Theatrical Fighters-for-Hire Train Actors

Theatrical Fighters-for-Hire Train Actors

Local stage group turns fighting into art form.

Swift kicks to the groin. Sharp elbows to the back. Hand checks. Rib jabs. Oh, and don't forget those nasty horizontal head slashes and simultaneous belly slashes. All in a night's work for newlyweds Jim and Andi Johnson of Nokesville in a cramped and secluded Herndon office park.

"It's ugly ballet with props," Andi Johnson said. 'It' is something called stage combat. The props are swords, knives, daggers and a host of other modern and medieval stage weapons.

The Johnsons are two of the 25 "semi-active" members of a ragtag group of theatrical fighters-for-hire called, the Noble Blades. Founded in 1993 by Al Myska and Kevin Robertson, the Blades are the resident stage combat troupe of the Reston Community Players and the area's only professionally trained, community theater-based fight group.

Married in the fall, the Johnsons enjoy the Friday night "free play" in the Reston Community Players rehearsal hall in Herndon. "It's great for the marriage," Andi Johnson insisted, with a devilish smile. Andi Johnson was a theater major in college, but she failed the actor-combatant test 10 years ago and she put down her sword until a year ago. Her husband, whom she met through the Blades, has been fighting, and acting, on stage for seven years, ever since he answered an ad for the play, Robin Hood.

<b>FROM HAND-TO-HAND</b> combat to swashbuckling sword fights, the Noble Blades provide their expertise, free of charge, to local non-profit community theater companies. "We fill a niche," Robertson, an engineer by trade and a former military police officer, said during a break from a recent practice session. "We have several professional fighters and we all have day jobs so we work with those that can't afford the big guys."

Twice a week, members of the Blades gather in a tucked-away office complex to flex their muscles and fine tune their technique.

Robertson, who prefers hand-to-hand knife fighting ("random nastiness," as he calls it) creates a towering presence as he stands, legs astride, shiny sword in hand. "Honestly, it makes such a difference when the fighting is choreographed and realistic," Robertson said, laughing. "Not to name names, but there have been times where the only thing a reviewer liked about the performance was the fighting. That's unfortunate for the show, but it is good for us."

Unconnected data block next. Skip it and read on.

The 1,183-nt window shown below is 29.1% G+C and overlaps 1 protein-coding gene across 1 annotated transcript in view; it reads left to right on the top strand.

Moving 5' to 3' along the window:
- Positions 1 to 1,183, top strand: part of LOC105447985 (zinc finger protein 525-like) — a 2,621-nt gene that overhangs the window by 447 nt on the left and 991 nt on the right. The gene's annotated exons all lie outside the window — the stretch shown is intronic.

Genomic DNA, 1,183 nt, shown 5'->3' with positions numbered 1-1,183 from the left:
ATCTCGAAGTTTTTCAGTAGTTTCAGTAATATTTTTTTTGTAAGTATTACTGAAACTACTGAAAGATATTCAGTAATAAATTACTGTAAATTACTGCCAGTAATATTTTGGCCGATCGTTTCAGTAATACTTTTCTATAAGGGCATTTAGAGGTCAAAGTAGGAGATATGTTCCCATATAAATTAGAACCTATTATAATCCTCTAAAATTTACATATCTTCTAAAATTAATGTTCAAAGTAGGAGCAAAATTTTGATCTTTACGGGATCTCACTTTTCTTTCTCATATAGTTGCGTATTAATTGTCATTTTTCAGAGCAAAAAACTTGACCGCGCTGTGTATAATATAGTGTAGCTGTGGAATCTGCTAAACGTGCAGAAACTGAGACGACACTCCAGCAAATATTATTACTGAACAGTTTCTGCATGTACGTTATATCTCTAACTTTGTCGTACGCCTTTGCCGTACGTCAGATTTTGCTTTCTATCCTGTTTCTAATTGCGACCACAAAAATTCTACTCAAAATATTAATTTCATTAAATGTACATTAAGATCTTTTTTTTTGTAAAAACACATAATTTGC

On occasion, the fighting has been so realistic that combat actors have been a little "heated" coming off stage. "We have been known to be a little too in the moment, every once in awhile," said Myska, a systems administrator for Verizon.

Robertson insisted that no matter the ferocity of the fight, the two acting combatants will almost always walk off stage and have a beer together. "Method acting with a sword is never a good thing," Robertson joked.

Like any artist, the Noble Blades are hard to please. "Our friends hate to go to the movies with us," Robertson said. "We spend the whole time critiquing the fight scenes."

The Musketeer? Trash. Crouching Tiger, Hidden Dragon? Terrible. The Matrix? Enough with the body harness. For good old-fashioned sword fights, the Blades recommended the Princess Bride and Rob Roy.

<b>JUST DON'T CONFUSE</b> the Blades for those stunt men on television and in the movies. Typically, stage combat is performed in front of a live audience and the stage actors must perform their own fights for each and every performance. "It's another tool the actor uses," Robertson said.

Sometimes, a play will call for a specific sequence, as in the "Music Man," when a simple punch and slap is already written into the script. Other times, the Blades will have a little more room for to improvise. "The two favorite words in a script: they fight," Robertson said.

"We are not re-enactors," Robertson said.

"This isn't living history," Myska said.

"We are actors first," added Andi Johnson.

Whether they are performing in the Maryland Renaissance festival or dueling on stage, the Blades know it is not all fun and games. "Are we sore? Are we tired?" asked Robertson. "You bet."

Myska said he doesn't bounce back like he did when he was younger, but he still relishes the requisite bruises, cuts and scrapes that come with the stage combat territory. "As you get older, your body lets you know it," said Myska, who has separated both shoulders as a result of his passion. "That doesn't mean I am ready to hang it up anytime soon, however."

No matter how comfortable stage fighters get, it is important never to leave your guard down. "The day you stop being afraid, is the day you get hurt," Myska said. "If you do this long enough, you will get hurt."

"You would know," Robertson joked. "You hold the record."

Nodding in agreement, Robertson insisted that "respect" — respect of the craft, respect of the instruments and respect of the danger — is a tremendously important for the actors' safety. "You have to acknowledge your limitations."

And just because the swords, daggers and rapiers are "not edged and not pointed" doesn't diminish the chances of injury. "Jim managed to stab himself," his wife laughed. "He stabbed himself because he got comfortable. You have to respect the craft."